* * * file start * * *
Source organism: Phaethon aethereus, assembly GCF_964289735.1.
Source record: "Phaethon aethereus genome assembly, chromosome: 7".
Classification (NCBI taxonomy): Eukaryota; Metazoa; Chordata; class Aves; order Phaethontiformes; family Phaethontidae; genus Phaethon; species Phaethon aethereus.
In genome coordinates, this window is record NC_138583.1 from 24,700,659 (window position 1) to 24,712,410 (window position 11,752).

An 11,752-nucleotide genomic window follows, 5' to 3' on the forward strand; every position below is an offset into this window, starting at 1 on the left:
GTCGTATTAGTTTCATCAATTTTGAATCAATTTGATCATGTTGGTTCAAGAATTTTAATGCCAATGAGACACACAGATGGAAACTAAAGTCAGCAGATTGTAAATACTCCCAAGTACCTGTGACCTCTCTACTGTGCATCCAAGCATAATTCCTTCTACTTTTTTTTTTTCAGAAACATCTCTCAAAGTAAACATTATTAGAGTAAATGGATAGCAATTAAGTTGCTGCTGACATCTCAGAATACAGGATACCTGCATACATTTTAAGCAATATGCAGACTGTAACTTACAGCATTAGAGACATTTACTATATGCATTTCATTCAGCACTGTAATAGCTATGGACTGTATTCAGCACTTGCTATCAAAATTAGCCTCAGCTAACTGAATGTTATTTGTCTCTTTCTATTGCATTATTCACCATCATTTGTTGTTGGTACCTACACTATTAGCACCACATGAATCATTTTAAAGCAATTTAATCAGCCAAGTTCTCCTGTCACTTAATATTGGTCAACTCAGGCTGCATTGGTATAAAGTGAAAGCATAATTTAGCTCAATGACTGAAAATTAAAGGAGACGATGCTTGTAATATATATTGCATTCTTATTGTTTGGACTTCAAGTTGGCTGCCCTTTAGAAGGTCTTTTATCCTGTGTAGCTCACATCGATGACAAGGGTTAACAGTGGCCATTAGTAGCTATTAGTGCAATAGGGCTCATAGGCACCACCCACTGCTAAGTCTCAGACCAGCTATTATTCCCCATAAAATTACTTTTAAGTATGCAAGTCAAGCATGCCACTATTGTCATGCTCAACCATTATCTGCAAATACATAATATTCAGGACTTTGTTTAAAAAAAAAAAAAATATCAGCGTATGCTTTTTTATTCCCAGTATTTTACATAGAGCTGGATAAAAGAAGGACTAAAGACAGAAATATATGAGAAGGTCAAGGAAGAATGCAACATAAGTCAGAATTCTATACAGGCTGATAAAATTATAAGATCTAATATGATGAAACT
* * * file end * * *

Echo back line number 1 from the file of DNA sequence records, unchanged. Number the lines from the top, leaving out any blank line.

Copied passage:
Source organism: Phaethon aethereus, assembly GCF_964289735.1.